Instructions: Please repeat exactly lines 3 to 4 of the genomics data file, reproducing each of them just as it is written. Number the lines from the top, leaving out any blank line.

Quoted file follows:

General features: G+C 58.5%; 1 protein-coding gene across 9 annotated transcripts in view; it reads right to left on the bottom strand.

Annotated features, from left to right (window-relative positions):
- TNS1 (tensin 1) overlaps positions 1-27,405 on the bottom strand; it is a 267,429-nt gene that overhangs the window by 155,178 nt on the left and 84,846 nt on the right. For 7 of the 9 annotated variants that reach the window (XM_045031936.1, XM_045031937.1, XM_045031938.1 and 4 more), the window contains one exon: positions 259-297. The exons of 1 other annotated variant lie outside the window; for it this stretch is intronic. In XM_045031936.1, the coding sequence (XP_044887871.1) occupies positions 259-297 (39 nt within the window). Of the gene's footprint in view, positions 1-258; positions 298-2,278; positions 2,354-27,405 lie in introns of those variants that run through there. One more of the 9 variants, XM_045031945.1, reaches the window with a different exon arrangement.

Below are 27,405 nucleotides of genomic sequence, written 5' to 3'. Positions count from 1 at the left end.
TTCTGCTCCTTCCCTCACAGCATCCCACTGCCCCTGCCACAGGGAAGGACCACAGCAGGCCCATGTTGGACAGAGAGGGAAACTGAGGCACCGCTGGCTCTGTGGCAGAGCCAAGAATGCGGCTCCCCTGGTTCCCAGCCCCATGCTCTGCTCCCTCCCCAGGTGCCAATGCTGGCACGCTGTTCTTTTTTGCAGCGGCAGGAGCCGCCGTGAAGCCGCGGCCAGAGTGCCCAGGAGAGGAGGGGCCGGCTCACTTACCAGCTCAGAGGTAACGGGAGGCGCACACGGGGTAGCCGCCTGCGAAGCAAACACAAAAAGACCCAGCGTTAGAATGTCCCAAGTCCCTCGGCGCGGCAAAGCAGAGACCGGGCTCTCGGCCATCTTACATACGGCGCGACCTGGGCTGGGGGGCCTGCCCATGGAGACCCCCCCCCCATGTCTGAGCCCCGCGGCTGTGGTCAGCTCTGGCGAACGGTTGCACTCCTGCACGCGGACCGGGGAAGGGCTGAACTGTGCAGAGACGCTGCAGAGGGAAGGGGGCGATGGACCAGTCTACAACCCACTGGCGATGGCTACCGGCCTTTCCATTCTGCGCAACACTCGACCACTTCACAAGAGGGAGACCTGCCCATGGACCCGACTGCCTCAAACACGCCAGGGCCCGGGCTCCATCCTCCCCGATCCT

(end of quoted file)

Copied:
- TNS1 (tensin 1) overlaps positions 1-27,405 on the bottom strand; it is a 267,429-nt gene that overhangs the window by 155,178 nt on the left and 84,846 nt on the right. For 7 of the 9 annotated variants that reach the window (XM_045031936.1, XM_045031937.1, XM_045031938.1 and 4 more), the window contains one exon: positions 259-297. The exons of 1 other annotated variant lie outside the window; for it this stretch is intronic. In XM_045031936.1, the coding sequence (XP_044887871.1) occupies positions 259-297 (39 nt within the window). Of the gene's footprint in view, positions 1-258; positions 298-2,278; positions 2,354-27,405 lie in introns of those variants that run through there. One more of the 9 variants, XM_045031945.1, reaches the window with a different exon arrangement.

Below are 27,405 nucleotides of genomic sequence, written 5' to 3'. Positions count from 1 at the left end.